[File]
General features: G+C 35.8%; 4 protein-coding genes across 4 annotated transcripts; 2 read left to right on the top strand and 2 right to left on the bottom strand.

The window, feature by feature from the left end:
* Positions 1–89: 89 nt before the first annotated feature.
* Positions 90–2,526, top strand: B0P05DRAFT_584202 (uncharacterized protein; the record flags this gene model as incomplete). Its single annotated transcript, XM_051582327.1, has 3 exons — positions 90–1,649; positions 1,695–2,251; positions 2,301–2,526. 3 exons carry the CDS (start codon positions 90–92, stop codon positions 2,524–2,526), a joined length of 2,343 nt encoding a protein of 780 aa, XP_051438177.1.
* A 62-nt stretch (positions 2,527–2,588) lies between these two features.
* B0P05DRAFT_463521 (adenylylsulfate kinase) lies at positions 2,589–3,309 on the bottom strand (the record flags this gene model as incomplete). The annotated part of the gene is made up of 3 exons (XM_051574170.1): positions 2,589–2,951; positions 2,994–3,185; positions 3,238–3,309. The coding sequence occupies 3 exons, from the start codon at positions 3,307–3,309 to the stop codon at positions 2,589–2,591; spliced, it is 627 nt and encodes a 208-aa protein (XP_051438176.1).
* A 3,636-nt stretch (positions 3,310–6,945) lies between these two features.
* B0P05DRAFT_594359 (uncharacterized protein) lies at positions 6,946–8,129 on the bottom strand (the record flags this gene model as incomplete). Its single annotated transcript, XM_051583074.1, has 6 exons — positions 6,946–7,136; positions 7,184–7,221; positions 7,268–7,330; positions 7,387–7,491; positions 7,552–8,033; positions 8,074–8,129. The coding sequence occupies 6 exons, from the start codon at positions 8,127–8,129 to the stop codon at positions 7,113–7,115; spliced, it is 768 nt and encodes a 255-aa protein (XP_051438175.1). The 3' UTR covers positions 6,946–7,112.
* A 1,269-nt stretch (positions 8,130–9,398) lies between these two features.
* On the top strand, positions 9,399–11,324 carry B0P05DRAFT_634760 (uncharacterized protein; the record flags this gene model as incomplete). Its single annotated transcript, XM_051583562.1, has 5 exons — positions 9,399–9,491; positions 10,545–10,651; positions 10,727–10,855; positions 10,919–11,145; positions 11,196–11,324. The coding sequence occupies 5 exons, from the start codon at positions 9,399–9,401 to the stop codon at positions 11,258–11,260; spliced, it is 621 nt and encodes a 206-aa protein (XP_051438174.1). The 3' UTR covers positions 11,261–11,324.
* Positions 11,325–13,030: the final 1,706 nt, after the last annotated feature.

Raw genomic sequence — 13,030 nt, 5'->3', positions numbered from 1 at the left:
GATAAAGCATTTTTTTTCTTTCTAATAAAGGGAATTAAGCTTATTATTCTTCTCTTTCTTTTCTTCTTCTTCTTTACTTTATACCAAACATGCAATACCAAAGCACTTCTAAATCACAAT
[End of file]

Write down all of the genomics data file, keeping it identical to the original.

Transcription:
General features: G+C 35.8%; 4 protein-coding genes across 4 annotated transcripts; 2 read left to right on the top strand and 2 right to left on the bottom strand.

The window, feature by feature from the left end:
* Positions 1–89: 89 nt before the first annotated feature.
* Positions 90–2,526, top strand: B0P05DRAFT_584202 (uncharacterized protein; the record flags this gene model as incomplete). Its single annotated transcript, XM_051582327.1, has 3 exons — positions 90–1,649; positions 1,695–2,251; positions 2,301–2,526. 3 exons carry the CDS (start codon positions 90–92, stop codon positions 2,524–2,526), a joined length of 2,343 nt encoding a protein of 780 aa, XP_051438177.1.
* A 62-nt stretch (positions 2,527–2,588) lies between these two features.
* B0P05DRAFT_463521 (adenylylsulfate kinase) lies at positions 2,589–3,309 on the bottom strand (the record flags this gene model as incomplete). The annotated part of the gene is made up of 3 exons (XM_051574170.1): positions 2,589–2,951; positions 2,994–3,185; positions 3,238–3,309. The coding sequence occupies 3 exons, from the start codon at positions 3,307–3,309 to the stop codon at positions 2,589–2,591; spliced, it is 627 nt and encodes a 208-aa protein (XP_051438176.1).
* A 3,636-nt stretch (positions 3,310–6,945) lies between these two features.
* B0P05DRAFT_594359 (uncharacterized protein) lies at positions 6,946–8,129 on the bottom strand (the record flags this gene model as incomplete). Its single annotated transcript, XM_051583074.1, has 6 exons — positions 6,946–7,136; positions 7,184–7,221; positions 7,268–7,330; positions 7,387–7,491; positions 7,552–8,033; positions 8,074–8,129. The coding sequence occupies 6 exons, from the start codon at positions 8,127–8,129 to the stop codon at positions 7,113–7,115; spliced, it is 768 nt and encodes a 255-aa protein (XP_051438175.1). The 3' UTR covers positions 6,946–7,112.
* A 1,269-nt stretch (positions 8,130–9,398) lies between these two features.
* On the top strand, positions 9,399–11,324 carry B0P05DRAFT_634760 (uncharacterized protein; the record flags this gene model as incomplete). Its single annotated transcript, XM_051583562.1, has 5 exons — positions 9,399–9,491; positions 10,545–10,651; positions 10,727–10,855; positions 10,919–11,145; positions 11,196–11,324. The coding sequence occupies 5 exons, from the start codon at positions 9,399–9,401 to the stop codon at positions 11,258–11,260; spliced, it is 621 nt and encodes a 206-aa protein (XP_051438174.1). The 3' UTR covers positions 11,261–11,324.
* Positions 11,325–13,030: the final 1,706 nt, after the last annotated feature.

Raw genomic sequence — 13,030 nt, 5'->3', positions numbered from 1 at the left:
GATAAAGCATTTTTTTTCTTTCTAATAAAGGGAATTAAGCTTATTATTCTTCTCTTTCTTTTCTTCTTCTTCTTTACTTTATACCAAACATGCAATACCAAAGCACTTCTAAATCACAAT